NFPA  70E and Electrical Safety in the Workplace

A great topic to start the New Year is one concerning employee safety – specifically electrical safety in the workplace.  The National Fire Protection Association (NFPA) has developed an excellent standard on the topic – NFPA 70E.  (The National Electrical Code better known as the NEC is another product of the NFPA.)  While ‘arc flash’ concerns play a huge role in the 70E standard, it is so much more.  It also provides guidelines on items including shock hazards, equipment labeling, maintaining circuit protection equipment, developing an electrical safe work practices document, and defining qualified and task-qualified personnel.  A company that seriously incorporates NFPA 70E into its safety program will reap the benefits of a safer workplace and a greater understanding of its electrical system and hazards. 

According to the IEEE, ‘Each year, 2000 workers are admitted to burn centers for extended injury treatment caused by arc flash. Arc flash is an electric current that is passed through the air when insulation or isolation between electrified conductors is not sufficient to withstand the applied voltage’.  The temperature of an arc flash exceeds 35,000 degree F which is 4 times that of the sun’s surface.  All known materials vaporize at this temperature – copper expands 67,000 times. An arc flash can cause burns, shrapnel injuries, loss of sight and hearing, and blow workers off ladders and lifts and into physical structures.  Many arc flash incidents do result in workers deaths.  Causes of arc flash include dripping water, workers dropping tools, dust or chemical build-up, and improperly specified gear.  Beginning in January of 2009, OSHA requires specific employers to conduct hazard assessments according to 29 CFR 1910.132(d)(1). While OSHA does not, per se, enforce NFPA 70E; it does recognize it is has an industry standard.

There has been the risk of arc flash since the advent of commercial electricity, so why a new standard at the beginning of the 21st century?  There are several noteworthy reasons.  First, the understanding of arc flash has increased significantly.  Good empirical calculations have been developed to adequately quantify arc flash energy.  Second, personnel are more often exposed to arc flash hazards and those hazards are increasing with the capabilities of power distribution systems.  Finally, adequate PPE (personal protective equipment) is now available to protect workers from many arc flash incidents.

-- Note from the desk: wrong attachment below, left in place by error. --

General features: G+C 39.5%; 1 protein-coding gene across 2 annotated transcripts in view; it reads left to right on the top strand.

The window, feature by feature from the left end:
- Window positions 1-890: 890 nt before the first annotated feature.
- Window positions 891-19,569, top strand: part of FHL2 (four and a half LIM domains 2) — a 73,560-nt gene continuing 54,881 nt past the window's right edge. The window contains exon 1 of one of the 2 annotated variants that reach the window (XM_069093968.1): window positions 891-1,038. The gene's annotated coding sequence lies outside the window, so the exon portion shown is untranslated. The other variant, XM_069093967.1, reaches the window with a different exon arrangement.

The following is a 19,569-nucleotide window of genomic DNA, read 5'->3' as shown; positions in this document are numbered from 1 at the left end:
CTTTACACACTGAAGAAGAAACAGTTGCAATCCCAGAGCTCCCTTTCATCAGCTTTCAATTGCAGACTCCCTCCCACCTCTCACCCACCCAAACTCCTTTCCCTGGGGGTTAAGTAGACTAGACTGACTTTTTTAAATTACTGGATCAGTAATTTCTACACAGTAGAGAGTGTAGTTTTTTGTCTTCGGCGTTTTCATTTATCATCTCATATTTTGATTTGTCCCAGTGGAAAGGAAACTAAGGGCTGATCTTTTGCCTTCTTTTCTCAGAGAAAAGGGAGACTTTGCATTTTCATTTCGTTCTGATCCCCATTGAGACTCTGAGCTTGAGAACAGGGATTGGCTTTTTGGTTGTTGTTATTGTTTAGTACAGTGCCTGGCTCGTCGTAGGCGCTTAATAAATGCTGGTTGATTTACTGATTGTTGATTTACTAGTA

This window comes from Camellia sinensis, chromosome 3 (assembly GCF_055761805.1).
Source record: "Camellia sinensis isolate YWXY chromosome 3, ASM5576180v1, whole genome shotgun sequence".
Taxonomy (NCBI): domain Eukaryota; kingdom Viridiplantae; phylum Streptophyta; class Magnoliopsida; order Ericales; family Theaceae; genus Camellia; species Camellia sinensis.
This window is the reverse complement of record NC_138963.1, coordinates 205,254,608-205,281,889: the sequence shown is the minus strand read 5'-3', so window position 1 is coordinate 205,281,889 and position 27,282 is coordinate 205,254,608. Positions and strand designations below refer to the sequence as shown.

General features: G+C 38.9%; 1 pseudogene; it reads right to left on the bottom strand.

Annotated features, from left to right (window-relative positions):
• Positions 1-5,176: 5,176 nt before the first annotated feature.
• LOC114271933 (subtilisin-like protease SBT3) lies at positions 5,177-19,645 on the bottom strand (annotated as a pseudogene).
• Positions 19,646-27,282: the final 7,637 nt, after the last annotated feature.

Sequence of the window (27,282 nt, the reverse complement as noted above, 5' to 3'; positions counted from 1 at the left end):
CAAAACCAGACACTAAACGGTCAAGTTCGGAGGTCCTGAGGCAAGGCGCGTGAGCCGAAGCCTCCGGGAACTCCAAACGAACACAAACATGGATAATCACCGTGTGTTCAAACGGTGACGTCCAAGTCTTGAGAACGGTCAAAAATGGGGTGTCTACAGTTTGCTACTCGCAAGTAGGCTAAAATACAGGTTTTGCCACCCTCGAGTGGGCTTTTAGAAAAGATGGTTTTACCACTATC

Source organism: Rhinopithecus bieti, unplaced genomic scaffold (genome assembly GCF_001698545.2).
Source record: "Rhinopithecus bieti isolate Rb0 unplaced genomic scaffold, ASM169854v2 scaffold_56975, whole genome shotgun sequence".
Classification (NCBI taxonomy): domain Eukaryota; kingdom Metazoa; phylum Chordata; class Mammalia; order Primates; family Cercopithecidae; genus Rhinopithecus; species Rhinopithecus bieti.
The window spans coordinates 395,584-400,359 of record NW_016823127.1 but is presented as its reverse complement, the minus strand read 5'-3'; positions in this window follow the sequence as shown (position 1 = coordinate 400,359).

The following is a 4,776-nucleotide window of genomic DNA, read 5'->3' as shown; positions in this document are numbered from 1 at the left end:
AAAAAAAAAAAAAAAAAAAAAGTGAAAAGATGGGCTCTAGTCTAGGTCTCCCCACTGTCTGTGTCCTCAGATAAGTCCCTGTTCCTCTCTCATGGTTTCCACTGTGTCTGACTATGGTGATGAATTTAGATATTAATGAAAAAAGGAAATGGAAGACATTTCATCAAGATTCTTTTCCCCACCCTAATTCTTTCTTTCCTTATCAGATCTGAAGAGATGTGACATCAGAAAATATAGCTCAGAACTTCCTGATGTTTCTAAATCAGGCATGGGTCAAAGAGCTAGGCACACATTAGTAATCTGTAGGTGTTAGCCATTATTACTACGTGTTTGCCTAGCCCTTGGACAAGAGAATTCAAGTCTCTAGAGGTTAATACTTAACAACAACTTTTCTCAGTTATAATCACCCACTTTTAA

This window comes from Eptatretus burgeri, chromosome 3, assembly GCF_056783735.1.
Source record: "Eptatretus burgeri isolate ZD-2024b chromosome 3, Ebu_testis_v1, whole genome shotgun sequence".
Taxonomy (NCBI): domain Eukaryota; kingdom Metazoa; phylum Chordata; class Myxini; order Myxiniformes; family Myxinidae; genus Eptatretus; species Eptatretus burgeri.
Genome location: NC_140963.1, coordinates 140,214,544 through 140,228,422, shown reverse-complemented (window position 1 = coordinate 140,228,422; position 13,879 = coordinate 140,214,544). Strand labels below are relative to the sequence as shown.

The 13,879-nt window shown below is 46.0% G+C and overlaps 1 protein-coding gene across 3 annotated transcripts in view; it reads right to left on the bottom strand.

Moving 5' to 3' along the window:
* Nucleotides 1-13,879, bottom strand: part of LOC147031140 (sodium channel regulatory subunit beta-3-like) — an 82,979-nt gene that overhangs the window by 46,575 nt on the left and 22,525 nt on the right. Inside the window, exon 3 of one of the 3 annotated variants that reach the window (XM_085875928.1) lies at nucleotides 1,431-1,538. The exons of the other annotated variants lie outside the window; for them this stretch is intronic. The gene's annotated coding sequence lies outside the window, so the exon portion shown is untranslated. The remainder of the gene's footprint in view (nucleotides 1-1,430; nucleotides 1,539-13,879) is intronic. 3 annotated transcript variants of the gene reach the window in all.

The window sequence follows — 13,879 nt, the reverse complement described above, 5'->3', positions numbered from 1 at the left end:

If you have not yet implemented the requirements of NFPA 70E, please do so for the benefit of your employees and those who work in or visit your facility.  Good reading material is available starting with the NFPA and the IEEE.  Even if you plan to farm-out the implementation, it is recommended that some of your staff become knowledgeable on the standard.          

Tips on E-stop Circuits

1.) Mount the e-stop buttons where they can be easily accessed by the operator in an emergency.  Sometimes e-stops are inadventently bumped and activated by some operator action.  Don’t cover it with a guard!  Consider relocating it to another feasible location.  A button that is covered with a guard can’t be quickly activated in an emergency.

 2.) Activation of an e-stop should not create another hazard.  For example, leaving air-operated devices pressurized for an unexpectant mechanic.

 3.) Regularly test the e-stops in a dry-run mode.  Make sure power is disconnected to electrical devices and air dump valves work properly.

  4.) Make and enforce a policy concerning the modification of e-stop circuits.  Do not tolerate uncontrolled changes.